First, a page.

Do you ever experience huge coincidences that you wonder how it’s possible that they can come to be? I do; fortunately or unfortunately, it constantly seems like the world is so small and time is so short. That’s reigned true most recently while reading an email on the oss-security mailing list – which I re-subscribed to just a few weeks ago. In this case, it’s a happy coincidence which has brought back quite fond memories. On the 24th of October, an email discussing a security issue in Firefox came through. Let’s go through it, and try to bring back even more memories
The moment I read those words, I thought to myself.. “there’s no way…” Browsing to the fulldisclosure mailing list that was posted, indeed revealed an email I wrote in 2014 titled “Securing Ubuntu-Desktop From the Bad-Guys, and the Good-Guys” where I outlined various techniques I was using to make my Ubuntu more secure. I was 17 at the time, and had good reason for wanting to protect my laptop as much as possible from both intruders over the network as well as intruders (think: police) in real life.
The guide was for Ubuntu 14.04. I first started using Ubuntu in 8.04 in 2009, dual-booted with Windows Vista. After that, I think I skipped 9 and 10, and went directly to Ubuntu 10.04 or possibly even 12.04. I still have screenshots from those times in a backup. At the time, I was using the Github account JulianAssange, which apparently I registered some time in 2010 when I was 13 (or possibly 12) years old. Some time around 2016 I switched to FreeBSD.
In the blog post, my recommendations were:
- Disabling various firmware modules in Linux which may be used to dump memory via FireWire.
- Hardening Firefox to use a separate user account in the OS.
- Installing various addons in Firefox: an adblocker, HTTPS-Everywhere, BetterPrivacy, “User Agent Switcher”.
- Disabling all “plugins” in Firefox, disabling DNS prefetching, and disabling websockets (which at the time were not used anywhere).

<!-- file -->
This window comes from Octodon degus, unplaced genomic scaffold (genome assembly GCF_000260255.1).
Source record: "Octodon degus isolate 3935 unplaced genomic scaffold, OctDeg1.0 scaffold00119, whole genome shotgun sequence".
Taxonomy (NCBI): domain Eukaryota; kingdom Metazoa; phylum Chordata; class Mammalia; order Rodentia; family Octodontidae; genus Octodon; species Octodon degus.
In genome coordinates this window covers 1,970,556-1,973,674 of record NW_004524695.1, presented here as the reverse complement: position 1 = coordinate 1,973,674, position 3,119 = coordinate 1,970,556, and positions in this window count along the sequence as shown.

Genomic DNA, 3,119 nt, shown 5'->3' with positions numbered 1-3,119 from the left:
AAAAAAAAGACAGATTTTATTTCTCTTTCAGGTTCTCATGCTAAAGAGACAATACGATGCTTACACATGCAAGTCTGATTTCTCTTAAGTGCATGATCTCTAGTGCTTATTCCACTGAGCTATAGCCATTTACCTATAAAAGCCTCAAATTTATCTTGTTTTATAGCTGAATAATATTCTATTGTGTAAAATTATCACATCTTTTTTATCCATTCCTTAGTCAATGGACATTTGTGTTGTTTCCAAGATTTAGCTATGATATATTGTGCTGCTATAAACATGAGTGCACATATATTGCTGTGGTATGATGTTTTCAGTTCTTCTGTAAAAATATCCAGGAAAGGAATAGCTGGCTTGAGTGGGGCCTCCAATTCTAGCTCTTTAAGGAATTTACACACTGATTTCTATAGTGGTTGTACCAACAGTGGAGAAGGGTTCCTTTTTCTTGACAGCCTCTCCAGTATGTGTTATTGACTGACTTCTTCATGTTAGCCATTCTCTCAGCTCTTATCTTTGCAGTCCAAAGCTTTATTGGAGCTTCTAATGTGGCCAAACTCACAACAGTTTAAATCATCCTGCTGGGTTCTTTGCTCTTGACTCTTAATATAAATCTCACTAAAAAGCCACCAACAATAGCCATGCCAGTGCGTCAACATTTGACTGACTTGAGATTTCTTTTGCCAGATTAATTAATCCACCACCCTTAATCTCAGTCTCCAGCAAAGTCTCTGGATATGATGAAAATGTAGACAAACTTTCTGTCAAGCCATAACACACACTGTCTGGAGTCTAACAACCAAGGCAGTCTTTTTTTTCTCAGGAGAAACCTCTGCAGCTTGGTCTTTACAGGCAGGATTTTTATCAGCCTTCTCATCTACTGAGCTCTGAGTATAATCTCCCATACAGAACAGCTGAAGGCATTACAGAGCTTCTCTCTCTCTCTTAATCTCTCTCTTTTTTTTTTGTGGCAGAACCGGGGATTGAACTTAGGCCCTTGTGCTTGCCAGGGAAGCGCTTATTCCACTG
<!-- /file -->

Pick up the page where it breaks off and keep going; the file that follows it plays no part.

- Setting up a “mac changer” program to spoof your wlan’s MAC address on each boot.
- Installing ClamAV.
- Installing DNSCrypt for DNS-over-HTTPS (or whatever was the flavor at the time).
- Moving the Linux boot partition to a USB drive.
- Setting an admin password for the BIOS, and disabling “Quickboot/Fastboot” such that memory is wiped on reboot.
- Using “bleachbit” to overwrite the memory of files rather than using “rm” to simply remove the inode.
Looking back, I have some comments.
Moving Firefox to a different user was an attempt to limit the damage if Firefox was hacked (AKA account separation). When it runs as your normal user, an attacker is then able to do anything that that user could do or access files that that user could access. As I noted at the time, it isn’t as easy as just running Firefox as a different user, as you need to somehow establish a communication channel with X11. If you just allow the ‘firefox’ user X11 access, it can monitor and control all X11 activity of all users: this could include logging keystrokes, injecting keystrokes, or watching the screen. A more secure ‘paranoid’ option, however, disallowed copy-and-paste from the browser into ‘the real world’ – copying into the browser, does work, however.
In my instructions, I also added ‘firefox’ to the audio group and made the firefox user a slave of the master Pulseaudio server. Looking back, it probably would have been possible to only allow Firefox to act as a speaker, meaning a compromised ‘firefox’ user couldn’t listen to my microphone.
Reading back my comment “I, like many of you probably do, like to play music in my browser.”, all I can say is.. Cool story, bro.
ClamAV? We all make mistakes I suppose.
And I imagine that encrypted NTP wasn’t a thing back then?
I ended that post stating that: “After all, one could always torture you for access. https://xkcd.com/538/”. In the grand scheme of things, that prediction came to be quite true. In Australia, you can be forced to reveal your encryption keys or any passwords, or face 2 years in jail.
Seeing this email (which was just a copy-and-paste of a blog post I wrote) after so long brought back good memories. Most of all, I was happy that at least one person was using one of my recommendations (account separation for firefox). Even though Linux fails at being an OS for multi-tenant environments, this separation would certainly slow an attacker down. I was also happy that many of these features have since become standard for the general populous, and sandboxing in Firefox became a thing in 2016. This email has also made me go and check out my old blog, where I’ll be writing something about all of the weird and interesting entries I wrote nearly a decade ago.